Tag Archives: Milton

Wildlife Fencing: Road Ecology in Milton

Written by: Richard Baxter, Terrestrial Planning Ecologist

Roads endanger wildlife and human life. Wildlife collisions, especially involving larger animals, damage our vehicles, and can also injure and sometimes kill us. Since wildlife corridors are cut off by impending urban sprawl and criss-crossing networks of cement and pavement, wildlife have no other choice but to make use of our highways. Driving to work in the morning now means we share the road with turtles, raccoons, and deer.  Not only are wildlife collisions occasionally fatal, but they are also costly. Every year, nearly 40 million dollars in property damages from 14,000 wildlife collisions happens in Ontario alone. How do we balance a burgeoning human population, and subsequent development, with environmental impacts?  How do we reduce costs to the environment, damage to property, and avoidable mortality?  The answer to these questions is ‘Road Ecology’–an evolving field that studies the interactions of wildlife and the environment with our roads.

Previously in Ontario, little thought was given to environmental or wildlife impacts when designing and building roads. However, as both human populations and the knowledge of our impacts increase, so do our opportunities for better road design. This has led to research into low-cost, but highly effective solutions to mitigate impacts to and from wildlife. A variety of strategies have been developed that can be employed, depending on a given situation. Each situation will have a unique set of circumstances that must be considered: What wildlife species are most abundant in a location? Are there wetlands surrounding the road? Is there an abundant local deer population frequently crossing the road?

Roads can be attractive to certain wildlife species. Snapping turtles often use gravel road shoulders to nest, and snakes are attracted to warm surfaces for regulation of body temperature. On the other hand, roads cause avoidance effects in some wildlife; some forest birds will not cross large openings, and a forest fragmented by roads deeply impacts their living space. Many of us have seen dead turtles and snakes on roads, and it is well documented that forest birds are less abundant where woodlots have been fragmented and reduced in size, often partly due to the effects of roads.

Bullfrog on the road

Bullfrog on the road

The building and use of roads leads to fragmentation of natural areas, interruption of wildlife migratory routes, and direct mortality to wildlife though collisions with vehicles. Depending on the species of wildlife involved and their life history characteristics, road mortality can have major impacts on local populations: especially vulnerable populations are the herptiles like turtles, snakes, frogs and salamanders. Since development significantly impacts migrations of local wildlife, wildlife resort to crossing our roadways, and can occasionally become an unwitting cause of human mortality; for example when collisions occur with larger animals like deer, or when drivers lose control reacting to an animal on the road.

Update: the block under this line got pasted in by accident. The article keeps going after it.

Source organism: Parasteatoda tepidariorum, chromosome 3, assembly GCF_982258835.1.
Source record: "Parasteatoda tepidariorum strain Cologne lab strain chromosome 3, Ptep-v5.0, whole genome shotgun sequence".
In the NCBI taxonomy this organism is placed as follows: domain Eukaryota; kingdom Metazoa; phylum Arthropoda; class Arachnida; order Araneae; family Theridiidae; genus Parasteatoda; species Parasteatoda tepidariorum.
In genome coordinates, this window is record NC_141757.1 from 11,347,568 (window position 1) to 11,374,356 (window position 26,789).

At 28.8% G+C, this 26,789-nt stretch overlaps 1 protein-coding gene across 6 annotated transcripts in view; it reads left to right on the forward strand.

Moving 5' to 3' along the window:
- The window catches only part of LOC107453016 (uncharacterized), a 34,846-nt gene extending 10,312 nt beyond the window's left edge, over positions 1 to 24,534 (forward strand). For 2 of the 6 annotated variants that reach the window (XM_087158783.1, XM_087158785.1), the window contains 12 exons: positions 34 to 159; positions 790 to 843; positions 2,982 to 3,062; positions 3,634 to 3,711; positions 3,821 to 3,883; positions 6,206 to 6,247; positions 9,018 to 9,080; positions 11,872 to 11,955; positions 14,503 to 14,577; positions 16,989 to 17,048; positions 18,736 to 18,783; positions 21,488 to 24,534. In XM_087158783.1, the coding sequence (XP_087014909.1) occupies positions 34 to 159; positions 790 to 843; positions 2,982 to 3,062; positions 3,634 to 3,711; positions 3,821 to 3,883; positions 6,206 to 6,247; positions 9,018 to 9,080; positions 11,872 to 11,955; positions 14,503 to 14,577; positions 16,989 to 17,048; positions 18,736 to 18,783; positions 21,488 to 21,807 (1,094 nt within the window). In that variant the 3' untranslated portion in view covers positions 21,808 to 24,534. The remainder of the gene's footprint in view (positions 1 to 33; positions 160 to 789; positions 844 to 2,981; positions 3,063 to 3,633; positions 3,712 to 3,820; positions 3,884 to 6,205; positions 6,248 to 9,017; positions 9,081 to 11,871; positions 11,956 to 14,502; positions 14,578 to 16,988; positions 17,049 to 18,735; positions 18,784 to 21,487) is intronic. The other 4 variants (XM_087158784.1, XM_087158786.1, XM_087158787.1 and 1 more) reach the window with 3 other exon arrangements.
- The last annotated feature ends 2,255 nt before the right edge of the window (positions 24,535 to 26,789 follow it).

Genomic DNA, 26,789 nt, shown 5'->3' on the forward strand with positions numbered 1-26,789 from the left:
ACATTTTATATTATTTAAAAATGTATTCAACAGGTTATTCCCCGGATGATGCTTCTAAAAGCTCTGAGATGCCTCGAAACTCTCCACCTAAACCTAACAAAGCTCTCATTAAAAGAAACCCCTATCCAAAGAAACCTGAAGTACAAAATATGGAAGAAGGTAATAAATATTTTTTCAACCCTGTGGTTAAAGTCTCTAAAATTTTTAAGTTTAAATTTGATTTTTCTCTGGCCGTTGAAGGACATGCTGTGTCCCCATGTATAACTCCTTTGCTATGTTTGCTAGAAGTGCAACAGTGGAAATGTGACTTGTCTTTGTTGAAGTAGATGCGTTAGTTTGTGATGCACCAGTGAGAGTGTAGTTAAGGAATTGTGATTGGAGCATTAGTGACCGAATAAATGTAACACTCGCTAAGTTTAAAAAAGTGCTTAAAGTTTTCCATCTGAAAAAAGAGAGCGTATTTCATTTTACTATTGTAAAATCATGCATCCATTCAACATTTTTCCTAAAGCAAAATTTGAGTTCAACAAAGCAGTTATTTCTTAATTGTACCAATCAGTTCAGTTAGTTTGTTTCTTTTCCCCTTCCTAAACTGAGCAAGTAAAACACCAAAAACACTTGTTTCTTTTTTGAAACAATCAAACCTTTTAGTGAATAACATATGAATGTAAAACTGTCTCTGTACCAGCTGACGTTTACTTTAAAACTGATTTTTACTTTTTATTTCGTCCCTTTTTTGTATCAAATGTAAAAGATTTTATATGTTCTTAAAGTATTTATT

Within Halton Region and the GTA, the pace of development has been high in recent years, with several residential and industrial developments springing up and some major road extensions and reroutes being planned and constructed. This has spurred cooperation between agencies (local Municipal and Regional planning authorities, Conservation Authorities and the Ontario Ministry of Natural Resources and Forestry) to incorporate road design elements that are more wildlife friendly in priority areas. Indeed, several of these local agencies are actively engaged in road ecology studies and development of strategies to reduce impacts. Local planning policy updates have been implemented in Halton Region, that include the development of a Natural Heritage System (under Regional Official Plan Amendment  38) with an emphasis on maintaining connectivity and linkages in the landscape, and the Town of Oakville is developing a Road Ecology Strategy. Conservation Halton is also actively collecting data on various culverts and bridges in the watershed and how they relate to wildlife crossing.

Snapping Turtle

Snapping Turtle

Depending on a given sites specifications, we can recommend several low-cost but effective methods to mitigate wildlife collisions, and reduce environmental impacts. These can include signage to alert motorists to vulnerable species on certain stretches of road; wildlife fencing (both to exclude wildlife from dangerous areas and to guide wildlife to a safer crossing site); and specially designed culverts and bridges; these mitigations are often applied in combination. In certain cases a road can be seasonally closed to allow for wildlife migrations. A local example of this is King Road in Burlington, which has been annually closed to traffic in the spring since 2012 to allow the Endangered Jefferson’s Salamander to complete its migration to breeding ponds. Though the design and implementation of these mitigations is a relatively new thing in Ontario, they have been employed in other areas for several years, for example Banff, Alberta and several European countries.